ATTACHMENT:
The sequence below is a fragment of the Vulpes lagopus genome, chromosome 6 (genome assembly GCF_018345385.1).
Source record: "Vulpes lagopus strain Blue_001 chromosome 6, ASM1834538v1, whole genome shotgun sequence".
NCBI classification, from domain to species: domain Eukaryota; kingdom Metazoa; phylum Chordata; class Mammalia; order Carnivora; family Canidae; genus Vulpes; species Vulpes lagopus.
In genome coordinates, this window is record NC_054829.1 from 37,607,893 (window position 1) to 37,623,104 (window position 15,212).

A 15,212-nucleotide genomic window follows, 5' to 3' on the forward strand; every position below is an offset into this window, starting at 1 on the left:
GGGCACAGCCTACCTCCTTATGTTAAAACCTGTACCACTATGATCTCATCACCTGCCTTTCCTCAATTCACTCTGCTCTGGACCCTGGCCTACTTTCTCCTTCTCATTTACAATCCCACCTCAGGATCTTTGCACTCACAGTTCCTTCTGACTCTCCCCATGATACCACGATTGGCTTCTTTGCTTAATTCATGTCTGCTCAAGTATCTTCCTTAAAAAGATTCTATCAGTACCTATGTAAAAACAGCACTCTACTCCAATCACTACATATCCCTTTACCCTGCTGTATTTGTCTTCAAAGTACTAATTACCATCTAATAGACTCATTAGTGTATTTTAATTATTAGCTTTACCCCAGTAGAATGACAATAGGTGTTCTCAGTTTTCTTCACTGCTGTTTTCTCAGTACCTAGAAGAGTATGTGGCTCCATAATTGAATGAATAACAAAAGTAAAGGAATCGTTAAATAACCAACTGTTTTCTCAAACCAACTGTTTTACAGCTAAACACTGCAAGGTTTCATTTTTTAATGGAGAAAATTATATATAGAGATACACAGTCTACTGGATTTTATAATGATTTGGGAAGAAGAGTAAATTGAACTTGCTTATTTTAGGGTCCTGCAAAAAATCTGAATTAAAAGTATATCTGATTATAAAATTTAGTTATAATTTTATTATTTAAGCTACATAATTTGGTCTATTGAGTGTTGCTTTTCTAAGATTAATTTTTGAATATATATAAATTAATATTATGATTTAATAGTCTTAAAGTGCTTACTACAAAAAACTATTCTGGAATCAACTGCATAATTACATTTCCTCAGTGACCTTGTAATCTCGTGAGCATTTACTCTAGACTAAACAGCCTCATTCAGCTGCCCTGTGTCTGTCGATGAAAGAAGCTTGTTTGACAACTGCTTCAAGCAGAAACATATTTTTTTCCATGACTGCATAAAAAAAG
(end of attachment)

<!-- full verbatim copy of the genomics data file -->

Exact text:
The sequence below is a fragment of the Vulpes lagopus genome, chromosome 6 (genome assembly GCF_018345385.1).
Source record: "Vulpes lagopus strain Blue_001 chromosome 6, ASM1834538v1, whole genome shotgun sequence".
NCBI classification, from domain to species: domain Eukaryota; kingdom Metazoa; phylum Chordata; class Mammalia; order Carnivora; family Canidae; genus Vulpes; species Vulpes lagopus.
In genome coordinates, this window is record NC_054829.1 from 37,607,893 (window position 1) to 37,623,104 (window position 15,212).

A 15,212-nucleotide genomic window follows, 5' to 3' on the forward strand; every position below is an offset into this window, starting at 1 on the left:
GGGCACAGCCTACCTCCTTATGTTAAAACCTGTACCACTATGATCTCATCACCTGCCTTTCCTCAATTCACTCTGCTCTGGACCCTGGCCTACTTTCTCCTTCTCATTTACAATCCCACCTCAGGATCTTTGCACTCACAGTTCCTTCTGACTCTCCCCATGATACCACGATTGGCTTCTTTGCTTAATTCATGTCTGCTCAAGTATCTTCCTTAAAAAGATTCTATCAGTACCTATGTAAAAACAGCACTCTACTCCAATCACTACATATCCCTTTACCCTGCTGTATTTGTCTTCAAAGTACTAATTACCATCTAATAGACTCATTAGTGTATTTTAATTATTAGCTTTACCCCAGTAGAATGACAATAGGTGTTCTCAGTTTTCTTCACTGCTGTTTTCTCAGTACCTAGAAGAGTATGTGGCTCCATAATTGAATGAATAACAAAAGTAAAGGAATCGTTAAATAACCAACTGTTTTCTCAAACCAACTGTTTTACAGCTAAACACTGCAAGGTTTCATTTTTTAATGGAGAAAATTATATATAGAGATACACAGTCTACTGGATTTTATAATGATTTGGGAAGAAGAGTAAATTGAACTTGCTTATTTTAGGGTCCTGCAAAAAATCTGAATTAAAAGTATATCTGATTATAAAATTTAGTTATAATTTTATTATTTAAGCTACATAATTTGGTCTATTGAGTGTTGCTTTTCTAAGATTAATTTTTGAATATATATAAATTAATATTATGATTTAATAGTCTTAAAGTGCTTACTACAAAAAACTATTCTGGAATCAACTGCATAATTACATTTCCTCAGTGACCTTGTAATCTCGTGAGCATTTACTCTAGACTAAACAGCCTCATTCAGCTGCCCTGTGTCTGTCGATGAAAGAAGCTTGTTTGACAACTGCTTCAAGCAGAAACATATTTTTTTCCATGACTGCATAAAAAAAG